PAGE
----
Best Foods for Oral Health

Dr. Mark Clauss March 6, 2018

You are what you eat, especially when it comes to the health of your teeth. Candy, soda, and other sugary foods contribute to tooth decay. Your oral health is one of the first areas to decline when your diet is less than ideal, according to the American Dental Association (ADA). Clauss Orthodontics has compiled this healthy food and drink list to help you improve your diet and the overall health of your mouth.

Cheese

There are many reasons to profess a love for cheese, so here is one more! It has been found that eating cheese can raise the pH in your mouth and lower the risk of tooth decay. The chewing required to eat cheese increases saliva in the mouth, and cheese also contains nutrients that strengthen tooth enamel, like calcium and protein.

Yogurt

Yogurt is high in calcium and protein, much like cheese, which makes it a good pick for the strength and health of your teeth. The beneficial bacteria, or probiotics, found in yogurt benefit your gums by forcing the good bacteria to crowd out the cavity causing bacteria. Make sure to choose a plain variety with no added sugar if you decide to add more yogurt to your diet.

Leafy Greens

Leafy greens seem to be on every healthy foods list. They are low in calories while still being full of vitamins and minerals. Leafy greens, like kale and spinach, promote oral health. They are high in calcium, which helps build your teeth’s enamel. They also contain a type of B vitamin named folic acid that has numerous health benefits, including treating gum disease in pregnant women. Add a handful of baby spinach to your next salad or throw some kale on a pizza, or try adding some greens to a smoothie if you have trouble getting leafy greens into your diet.

Apples

While the ADA recommends steering clear of most sweet foods, there are some exceptions. Fruits, such as apples, are high in fiber and water, but they are also sweet. Bacteria and food particles are rinsed away by the saliva in your mouth produced by the action of eating an apple. The gums are stimulated by the fibrous texture of the fruit. Eating an apple can tide you over until you have a chance to brush your teeth with a toothpaste that contains fluoride. To give your mouth a good scrubbing at the end of a meal, pack apple slices in your lunch.

celery and apple

Carrots

Carrots are crunchy and full of fiber just like apples. To reduce your risk of cavities, eat a handful of raw, sliced carrots at the end of the meal to increase saliva production in your mouth. Besides being a great source of vitamin A, carrots are also high in fiber. Enjoy them either on their own, or top a salad with a few slices!

Celery

Celery, like carrots and apples, acts like a toothbrush as it scrapes food particles and bacteria away from your teeth, despite its bad reputation for being bland, watery, and full of those pesky strings. It is also a good source of the antioxidants, vitamins A and C, that give the health of your gums a boost. Top celery with cream cheese to make it extra tasty!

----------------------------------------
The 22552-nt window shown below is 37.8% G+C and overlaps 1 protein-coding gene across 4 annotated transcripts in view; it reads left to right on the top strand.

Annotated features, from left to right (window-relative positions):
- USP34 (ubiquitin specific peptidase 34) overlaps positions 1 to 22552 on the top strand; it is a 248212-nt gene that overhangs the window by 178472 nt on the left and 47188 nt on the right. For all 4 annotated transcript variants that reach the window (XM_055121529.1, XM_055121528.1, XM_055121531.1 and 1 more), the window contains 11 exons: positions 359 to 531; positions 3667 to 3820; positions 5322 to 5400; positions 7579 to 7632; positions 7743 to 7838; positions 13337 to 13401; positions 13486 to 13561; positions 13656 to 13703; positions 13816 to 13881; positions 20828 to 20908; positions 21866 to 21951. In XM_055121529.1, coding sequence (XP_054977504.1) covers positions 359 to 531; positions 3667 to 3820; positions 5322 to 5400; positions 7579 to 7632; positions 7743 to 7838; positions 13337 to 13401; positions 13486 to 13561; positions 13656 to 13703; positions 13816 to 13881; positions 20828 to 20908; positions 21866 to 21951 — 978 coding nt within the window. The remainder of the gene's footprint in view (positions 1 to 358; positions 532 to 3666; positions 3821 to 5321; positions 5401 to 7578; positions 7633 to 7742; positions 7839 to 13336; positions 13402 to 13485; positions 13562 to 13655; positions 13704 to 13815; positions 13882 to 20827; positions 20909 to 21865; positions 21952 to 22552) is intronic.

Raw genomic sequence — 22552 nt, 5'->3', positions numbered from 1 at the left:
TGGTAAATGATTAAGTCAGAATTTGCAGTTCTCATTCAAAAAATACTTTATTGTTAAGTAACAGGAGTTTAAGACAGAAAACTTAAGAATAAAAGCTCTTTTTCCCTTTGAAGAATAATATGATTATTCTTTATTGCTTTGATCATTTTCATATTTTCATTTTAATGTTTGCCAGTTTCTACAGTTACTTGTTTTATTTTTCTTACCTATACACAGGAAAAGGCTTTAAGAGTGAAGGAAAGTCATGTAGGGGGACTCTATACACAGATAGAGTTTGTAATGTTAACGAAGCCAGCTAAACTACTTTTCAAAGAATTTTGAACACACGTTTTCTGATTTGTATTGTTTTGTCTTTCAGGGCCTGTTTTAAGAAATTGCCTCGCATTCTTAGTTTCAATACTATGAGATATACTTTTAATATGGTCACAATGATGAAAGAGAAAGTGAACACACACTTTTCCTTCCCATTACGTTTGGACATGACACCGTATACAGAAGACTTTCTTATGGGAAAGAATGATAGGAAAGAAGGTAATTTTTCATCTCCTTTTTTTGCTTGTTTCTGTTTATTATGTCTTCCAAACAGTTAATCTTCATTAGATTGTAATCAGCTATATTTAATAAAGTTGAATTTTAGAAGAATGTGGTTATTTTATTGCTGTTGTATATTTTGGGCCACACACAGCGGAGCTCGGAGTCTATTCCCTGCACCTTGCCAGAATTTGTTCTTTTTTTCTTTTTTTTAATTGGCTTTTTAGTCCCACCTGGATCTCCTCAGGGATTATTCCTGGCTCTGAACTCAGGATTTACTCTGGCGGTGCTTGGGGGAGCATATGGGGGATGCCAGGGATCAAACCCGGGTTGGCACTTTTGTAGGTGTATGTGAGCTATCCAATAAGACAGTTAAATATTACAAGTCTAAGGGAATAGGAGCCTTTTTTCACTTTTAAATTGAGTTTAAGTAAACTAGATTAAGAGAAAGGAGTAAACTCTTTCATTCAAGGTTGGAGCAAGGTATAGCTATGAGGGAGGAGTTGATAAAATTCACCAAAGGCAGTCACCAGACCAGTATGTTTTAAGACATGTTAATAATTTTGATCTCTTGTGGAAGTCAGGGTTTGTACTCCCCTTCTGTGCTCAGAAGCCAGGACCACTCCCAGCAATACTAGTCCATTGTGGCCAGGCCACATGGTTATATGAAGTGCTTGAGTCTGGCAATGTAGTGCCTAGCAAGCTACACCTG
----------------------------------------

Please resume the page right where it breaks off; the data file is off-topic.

Almonds

Almonds are a good source of calcium and protein while still being great for your teeth because they are so low in sugar. Add a handful of almonds to a salad or to a stir-fry at dinner, or enjoy a quarter cup of almonds anytime.

Tap Water

The best beverage you can give your mouth is tap water because it usually has added fluoride, which helps ward off tooth decay by strengthening the enamel on your teeth. Water’s zero-sugar content makes it one of the healthiest drinks available. It promotes neither tooth decay nor erosion. Not every city or municipality adds fluoride to its tap, and tap water is not great to drink everywhere you go. If the tap water in your area does not have added fluoride, or you think it does not taste very good, drink bottled water instead. Often times, if a bottled water contains fluoride, it will let you know with the message on its label, “Drinking fluoridated water may reduce the risk of tooth decay.”

drop of water

Milk

Milk is another healthy drink option that promotes good oral health. Milk is a good source of phosphorus, which helps to strengthen the enamel in teeth just like fluoride, and is also high in calcium and protein. If you are allergic or lactose intolerant, you can drink no-sugar-added soy milk that has been fortified with calcium. The added calcium and lack of sugar can provide the same benefit to your dental well-being.

Tea

You might be surprised to see tea on the list of healthy drinks. Plain and unsweetened tea actually benefits your mouth, whereas black tea stains teeth and sugary iced teas facilitate tooth decay. Tea contains polyphenols that help fight bacteria. Tea is a good option for warming up on a chilly day, and using fluoridated tap water to make it is even better.

When it comes to oral health, your diet makes a huge difference. Try and include all of the items from our list, and make sure you don’t forget the basics of brushing, flossing, and regular dental checkups. If you are in the Watertown or Woodbury area and are looking for an orthodontist who also will help you achieve better oral health overall, look no further than Clauss Orthodontics. Our friendly staff is here to answer any questions you may have about how to better take care of your teeth and gums. Schedule a complimentary consultation today or stop by one of our offices.